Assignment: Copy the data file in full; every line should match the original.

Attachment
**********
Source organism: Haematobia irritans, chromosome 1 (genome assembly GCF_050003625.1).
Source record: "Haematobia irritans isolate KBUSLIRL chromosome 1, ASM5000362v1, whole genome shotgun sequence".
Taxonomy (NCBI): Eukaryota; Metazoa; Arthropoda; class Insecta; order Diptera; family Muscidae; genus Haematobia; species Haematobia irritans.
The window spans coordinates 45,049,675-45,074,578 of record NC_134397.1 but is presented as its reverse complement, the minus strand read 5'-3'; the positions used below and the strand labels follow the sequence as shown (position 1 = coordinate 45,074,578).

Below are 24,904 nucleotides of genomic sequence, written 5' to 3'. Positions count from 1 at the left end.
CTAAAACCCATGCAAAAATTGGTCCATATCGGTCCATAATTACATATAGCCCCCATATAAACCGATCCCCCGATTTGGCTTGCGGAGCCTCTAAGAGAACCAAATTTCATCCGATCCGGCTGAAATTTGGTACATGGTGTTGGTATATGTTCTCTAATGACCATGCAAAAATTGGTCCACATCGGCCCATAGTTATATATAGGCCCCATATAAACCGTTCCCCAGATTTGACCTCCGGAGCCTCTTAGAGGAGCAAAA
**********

Source organism: Haematobia irritans, chromosome 1 (genome assembly GCF_050003625.1).
Source record: "Haematobia irritans isolate KBUSLIRL chromosome 1, ASM5000362v1, whole genome shotgun sequence".
Taxonomy (NCBI): Eukaryota; Metazoa; Arthropoda; class Insecta; order Diptera; family Muscidae; genus Haematobia; species Haematobia irritans.
The window spans coordinates 45,049,675-45,074,578 of record NC_134397.1 but is presented as its reverse complement, the minus strand read 5'-3'; the positions used below and the strand labels follow the sequence as shown (position 1 = coordinate 45,074,578).

Below are 24,904 nucleotides of genomic sequence, written 5' to 3'. Positions count from 1 at the left end.
CTAAAACCCATGCAAAAATTGGTCCATATCGGTCCATAATTACATATAGCCCCCATATAAACCGATCCCCCGATTTGGCTTGCGGAGCCTCTAAGAGAACCAAATTTCATCCGATCCGGCTGAAATTTGGTACATGGTGTTGGTATATGTTCTCTAATGACCATGCAAAAATTGGTCCACATCGGCCCATAGTTATATATAGGCCCCATATAAACCGTTCCCCAGATTTGACCTCCGGAGCCTCTTAGAGGAGCAAAA